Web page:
Emily A Kane, Ph.D.

2006-2009 Wildlife and Fisheries Sciences Texas A & M University, College Station, TX, United States 
 2009-2011 Biological Sciences Clemson University, Clemson, SC, United States 
 2011-2014 Biology University of California, Riverside, Riverside, CA, United States 
 2014-2016 Biology Colorado State University, Fort Collins, CO 
 2017- Biology Georgia Southern University, Statesboro, GA, United States 
"Emily Kane"
Cross-listing: BME Tree

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Kane EA, Cohen HE, Hicks WR, et al. (2019) Beyond Suction-Feeding Fishes: Identifying New Approaches to Performance Integration During Prey Capture in Aquatic Vertebrates. Integrative and Comparative Biology
Kane EA, Roeder MM, DeRue ML, et al. (2019) Integration between swim speed and mouth size evolves repeatedly in Trinidadian guppies and aligns with suction-feeding fishes. The Journal of Experimental Biology. 222
Kane EA, Higham TE. (2015) Complex Systems Are More than the Sum of Their Parts: Using Integration to Understand Performance, Biomechanics, and Diversity. Integrative and Comparative Biology. 55: 146-165
Kane EA, Higham TE. (2014) Modelled three-dimensional suction accuracy predicts prey capture success in three species of centrarchid fishes. Journal of the Royal Society, Interface / the Royal Society. 11: 20140223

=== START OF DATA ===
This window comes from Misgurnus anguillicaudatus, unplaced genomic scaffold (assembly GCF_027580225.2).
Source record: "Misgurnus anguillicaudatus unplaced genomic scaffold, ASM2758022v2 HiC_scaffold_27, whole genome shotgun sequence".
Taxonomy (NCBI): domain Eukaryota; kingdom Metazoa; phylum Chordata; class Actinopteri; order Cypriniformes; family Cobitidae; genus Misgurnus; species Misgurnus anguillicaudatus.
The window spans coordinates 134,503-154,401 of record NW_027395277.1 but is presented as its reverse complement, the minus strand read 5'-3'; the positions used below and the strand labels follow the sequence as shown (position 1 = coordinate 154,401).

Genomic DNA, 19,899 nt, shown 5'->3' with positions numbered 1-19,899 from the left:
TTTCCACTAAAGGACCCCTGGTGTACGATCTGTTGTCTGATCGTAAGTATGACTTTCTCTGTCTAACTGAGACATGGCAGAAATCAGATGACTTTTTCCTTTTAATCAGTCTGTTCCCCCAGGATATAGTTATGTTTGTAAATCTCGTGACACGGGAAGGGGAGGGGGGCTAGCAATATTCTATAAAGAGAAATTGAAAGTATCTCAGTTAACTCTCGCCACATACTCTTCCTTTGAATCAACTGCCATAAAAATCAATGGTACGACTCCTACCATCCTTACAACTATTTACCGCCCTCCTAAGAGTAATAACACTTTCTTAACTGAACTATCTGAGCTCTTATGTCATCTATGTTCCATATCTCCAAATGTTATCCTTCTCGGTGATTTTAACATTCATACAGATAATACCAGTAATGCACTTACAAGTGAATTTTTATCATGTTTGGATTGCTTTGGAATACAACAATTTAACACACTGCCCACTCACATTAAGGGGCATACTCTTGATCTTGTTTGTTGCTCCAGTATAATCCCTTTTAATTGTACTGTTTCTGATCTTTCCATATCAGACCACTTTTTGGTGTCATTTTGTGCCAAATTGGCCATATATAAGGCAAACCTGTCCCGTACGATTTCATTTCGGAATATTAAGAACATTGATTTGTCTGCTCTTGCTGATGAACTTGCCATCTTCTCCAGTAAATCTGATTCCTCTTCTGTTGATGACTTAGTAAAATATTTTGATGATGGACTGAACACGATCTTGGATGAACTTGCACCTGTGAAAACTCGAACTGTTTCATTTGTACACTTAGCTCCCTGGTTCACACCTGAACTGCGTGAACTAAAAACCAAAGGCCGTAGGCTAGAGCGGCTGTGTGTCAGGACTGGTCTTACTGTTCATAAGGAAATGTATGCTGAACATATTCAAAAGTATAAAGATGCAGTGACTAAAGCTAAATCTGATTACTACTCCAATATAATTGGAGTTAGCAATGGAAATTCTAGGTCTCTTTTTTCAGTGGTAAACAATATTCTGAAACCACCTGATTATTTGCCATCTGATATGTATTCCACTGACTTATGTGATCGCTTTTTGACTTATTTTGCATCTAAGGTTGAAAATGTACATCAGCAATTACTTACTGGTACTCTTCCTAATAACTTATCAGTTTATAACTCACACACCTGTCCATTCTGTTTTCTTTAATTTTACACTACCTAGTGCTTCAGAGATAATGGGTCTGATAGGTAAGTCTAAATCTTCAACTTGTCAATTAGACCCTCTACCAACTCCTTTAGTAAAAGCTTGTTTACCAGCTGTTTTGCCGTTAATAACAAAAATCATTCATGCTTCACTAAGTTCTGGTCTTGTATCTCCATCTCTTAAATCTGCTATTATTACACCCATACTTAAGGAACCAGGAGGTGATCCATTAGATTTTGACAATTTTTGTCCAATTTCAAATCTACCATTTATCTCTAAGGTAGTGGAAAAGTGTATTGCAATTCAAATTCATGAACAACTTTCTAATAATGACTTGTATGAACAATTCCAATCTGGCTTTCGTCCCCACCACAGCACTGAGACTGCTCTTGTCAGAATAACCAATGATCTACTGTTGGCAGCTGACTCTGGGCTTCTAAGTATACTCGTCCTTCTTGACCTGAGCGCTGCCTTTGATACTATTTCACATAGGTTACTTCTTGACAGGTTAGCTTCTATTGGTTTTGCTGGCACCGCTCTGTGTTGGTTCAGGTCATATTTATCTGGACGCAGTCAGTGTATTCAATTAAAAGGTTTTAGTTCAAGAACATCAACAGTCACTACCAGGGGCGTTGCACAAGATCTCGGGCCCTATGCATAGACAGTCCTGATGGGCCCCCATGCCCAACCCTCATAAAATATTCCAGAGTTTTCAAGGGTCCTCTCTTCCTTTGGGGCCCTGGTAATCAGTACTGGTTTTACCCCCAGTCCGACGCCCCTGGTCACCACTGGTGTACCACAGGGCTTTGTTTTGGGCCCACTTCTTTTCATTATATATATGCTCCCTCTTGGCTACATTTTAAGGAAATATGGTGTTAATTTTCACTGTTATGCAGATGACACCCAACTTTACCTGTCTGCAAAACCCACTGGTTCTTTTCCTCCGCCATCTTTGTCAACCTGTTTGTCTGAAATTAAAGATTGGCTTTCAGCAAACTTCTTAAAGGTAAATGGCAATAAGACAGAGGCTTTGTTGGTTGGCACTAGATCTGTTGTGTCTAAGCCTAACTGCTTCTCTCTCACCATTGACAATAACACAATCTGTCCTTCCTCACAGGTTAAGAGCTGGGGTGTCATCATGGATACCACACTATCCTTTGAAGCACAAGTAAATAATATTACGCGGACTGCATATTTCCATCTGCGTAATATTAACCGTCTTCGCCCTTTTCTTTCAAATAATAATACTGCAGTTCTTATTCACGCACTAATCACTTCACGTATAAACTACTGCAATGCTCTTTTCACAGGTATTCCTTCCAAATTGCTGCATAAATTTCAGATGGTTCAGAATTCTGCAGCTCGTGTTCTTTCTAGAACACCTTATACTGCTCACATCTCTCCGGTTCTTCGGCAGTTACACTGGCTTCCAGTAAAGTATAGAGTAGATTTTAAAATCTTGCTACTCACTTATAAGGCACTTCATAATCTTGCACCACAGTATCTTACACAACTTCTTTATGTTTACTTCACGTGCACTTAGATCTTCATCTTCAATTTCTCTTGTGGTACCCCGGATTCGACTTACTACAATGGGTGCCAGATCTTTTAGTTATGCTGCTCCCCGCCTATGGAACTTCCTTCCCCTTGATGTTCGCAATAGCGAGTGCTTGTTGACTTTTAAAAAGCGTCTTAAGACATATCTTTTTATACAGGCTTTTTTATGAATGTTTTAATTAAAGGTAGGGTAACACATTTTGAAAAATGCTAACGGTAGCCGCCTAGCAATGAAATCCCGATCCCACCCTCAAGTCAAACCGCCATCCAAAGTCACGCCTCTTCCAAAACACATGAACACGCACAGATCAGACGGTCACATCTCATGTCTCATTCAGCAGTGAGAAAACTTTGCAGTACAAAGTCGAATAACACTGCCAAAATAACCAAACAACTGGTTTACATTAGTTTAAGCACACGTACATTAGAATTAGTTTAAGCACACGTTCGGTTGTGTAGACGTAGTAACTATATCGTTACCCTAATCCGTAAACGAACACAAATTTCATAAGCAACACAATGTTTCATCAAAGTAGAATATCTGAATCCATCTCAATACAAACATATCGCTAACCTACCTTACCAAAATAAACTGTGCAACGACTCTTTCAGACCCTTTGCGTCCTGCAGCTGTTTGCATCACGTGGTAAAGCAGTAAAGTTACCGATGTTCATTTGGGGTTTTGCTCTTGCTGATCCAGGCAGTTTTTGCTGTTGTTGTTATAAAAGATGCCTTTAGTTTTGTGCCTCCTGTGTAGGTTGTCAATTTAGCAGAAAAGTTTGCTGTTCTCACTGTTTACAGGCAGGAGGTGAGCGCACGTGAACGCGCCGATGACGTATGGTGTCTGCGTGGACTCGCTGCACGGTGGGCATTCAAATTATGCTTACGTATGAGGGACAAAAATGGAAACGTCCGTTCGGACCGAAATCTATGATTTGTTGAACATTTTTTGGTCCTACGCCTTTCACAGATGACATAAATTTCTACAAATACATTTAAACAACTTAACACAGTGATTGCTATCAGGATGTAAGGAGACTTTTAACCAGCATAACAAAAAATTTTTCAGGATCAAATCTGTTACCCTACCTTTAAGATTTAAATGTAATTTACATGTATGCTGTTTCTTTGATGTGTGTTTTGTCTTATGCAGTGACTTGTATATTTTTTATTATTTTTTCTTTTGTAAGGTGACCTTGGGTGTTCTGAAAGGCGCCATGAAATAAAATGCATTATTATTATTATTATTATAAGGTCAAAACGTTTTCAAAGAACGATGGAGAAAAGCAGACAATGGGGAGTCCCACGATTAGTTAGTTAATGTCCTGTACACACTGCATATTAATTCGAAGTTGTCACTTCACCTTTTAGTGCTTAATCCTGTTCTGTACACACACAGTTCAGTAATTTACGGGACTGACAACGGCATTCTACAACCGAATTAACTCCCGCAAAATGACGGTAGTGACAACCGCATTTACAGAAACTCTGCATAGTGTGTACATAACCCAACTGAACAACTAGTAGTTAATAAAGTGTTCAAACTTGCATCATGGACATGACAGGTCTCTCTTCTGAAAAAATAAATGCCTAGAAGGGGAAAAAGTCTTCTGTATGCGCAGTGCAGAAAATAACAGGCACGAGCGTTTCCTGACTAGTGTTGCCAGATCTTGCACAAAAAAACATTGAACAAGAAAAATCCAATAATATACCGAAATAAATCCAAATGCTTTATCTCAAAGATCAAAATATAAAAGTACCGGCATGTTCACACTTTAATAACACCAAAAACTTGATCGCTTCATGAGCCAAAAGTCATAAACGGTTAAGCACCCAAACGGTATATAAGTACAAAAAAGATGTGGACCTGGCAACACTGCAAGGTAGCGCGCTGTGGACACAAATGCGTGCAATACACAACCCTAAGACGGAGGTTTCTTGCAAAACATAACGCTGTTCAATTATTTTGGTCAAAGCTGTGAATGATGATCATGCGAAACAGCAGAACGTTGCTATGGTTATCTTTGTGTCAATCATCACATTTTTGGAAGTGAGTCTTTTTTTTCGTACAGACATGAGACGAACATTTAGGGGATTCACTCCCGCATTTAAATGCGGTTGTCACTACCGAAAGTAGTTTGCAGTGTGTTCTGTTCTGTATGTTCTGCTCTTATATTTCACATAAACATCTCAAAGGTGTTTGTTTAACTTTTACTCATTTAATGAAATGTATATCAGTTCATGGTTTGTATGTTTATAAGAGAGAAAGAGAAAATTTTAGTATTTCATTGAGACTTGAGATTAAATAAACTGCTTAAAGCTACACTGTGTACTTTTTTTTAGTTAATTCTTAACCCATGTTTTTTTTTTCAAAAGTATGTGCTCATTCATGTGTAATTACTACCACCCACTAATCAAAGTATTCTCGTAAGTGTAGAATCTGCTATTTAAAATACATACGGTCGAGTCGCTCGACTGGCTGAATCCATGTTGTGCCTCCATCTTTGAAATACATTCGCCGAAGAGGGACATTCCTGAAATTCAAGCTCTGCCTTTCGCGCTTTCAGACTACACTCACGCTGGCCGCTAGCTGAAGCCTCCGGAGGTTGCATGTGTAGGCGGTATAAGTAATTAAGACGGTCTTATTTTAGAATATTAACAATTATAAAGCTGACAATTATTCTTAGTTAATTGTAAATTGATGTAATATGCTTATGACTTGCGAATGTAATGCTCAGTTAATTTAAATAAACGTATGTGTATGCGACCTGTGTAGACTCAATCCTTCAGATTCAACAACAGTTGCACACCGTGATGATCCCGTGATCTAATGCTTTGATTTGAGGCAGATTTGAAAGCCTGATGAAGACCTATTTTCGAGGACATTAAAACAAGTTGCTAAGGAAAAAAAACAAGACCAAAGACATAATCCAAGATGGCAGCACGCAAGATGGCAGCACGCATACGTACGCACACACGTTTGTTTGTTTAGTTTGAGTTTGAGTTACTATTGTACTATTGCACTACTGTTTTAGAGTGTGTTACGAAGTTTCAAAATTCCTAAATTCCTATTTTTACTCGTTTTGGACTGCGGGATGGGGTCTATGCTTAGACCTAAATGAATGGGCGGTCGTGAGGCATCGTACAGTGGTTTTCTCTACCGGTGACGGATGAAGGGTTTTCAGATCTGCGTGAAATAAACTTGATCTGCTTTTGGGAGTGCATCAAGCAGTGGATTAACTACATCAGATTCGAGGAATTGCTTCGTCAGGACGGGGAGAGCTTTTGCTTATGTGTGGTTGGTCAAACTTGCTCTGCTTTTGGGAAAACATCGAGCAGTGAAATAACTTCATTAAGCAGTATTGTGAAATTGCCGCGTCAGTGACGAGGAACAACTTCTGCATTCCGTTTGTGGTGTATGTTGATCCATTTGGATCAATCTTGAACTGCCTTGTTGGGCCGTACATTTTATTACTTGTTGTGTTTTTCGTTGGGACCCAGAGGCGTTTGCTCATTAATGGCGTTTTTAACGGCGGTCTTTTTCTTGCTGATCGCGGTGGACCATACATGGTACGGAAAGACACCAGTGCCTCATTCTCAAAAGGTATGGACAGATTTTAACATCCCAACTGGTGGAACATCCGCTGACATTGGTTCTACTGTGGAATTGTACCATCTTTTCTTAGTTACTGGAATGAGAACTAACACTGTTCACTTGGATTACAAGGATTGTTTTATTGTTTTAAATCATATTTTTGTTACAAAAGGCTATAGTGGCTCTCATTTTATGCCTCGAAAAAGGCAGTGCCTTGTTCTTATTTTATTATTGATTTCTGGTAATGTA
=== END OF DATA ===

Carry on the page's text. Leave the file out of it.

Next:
Marshall CD, Guzman A, Narazaki T, et al. (2012) The ontogenetic scaling of bite force and head size in loggerhead sea turtles (Caretta caretta): implications for durophagy in neritic, benthic habitats. The Journal of Experimental Biology. 215: 4166-74
Kane EA, Higham TE. (2012) Life in the flow lane: differences in pectoral fin morphology suggest transitions in station-holding demand across species of marine sculpin. Zoology (Jena, Germany). 115: 223-32
Kane EA, Higham TE. (2011) The integration of locomotion and prey capture in divergent cottid fishes: functional disparity despite morphological similarity. The Journal of Experimental Biology. 214: 1092-9
Kane EA, Marshall CD. (2009) Comparative feeding kinematics and performance of odontocetes: belugas, Pacific white-sided dolphins and long-finned pilot whales. The Journal of Experimental Biology. 212: 3939-50
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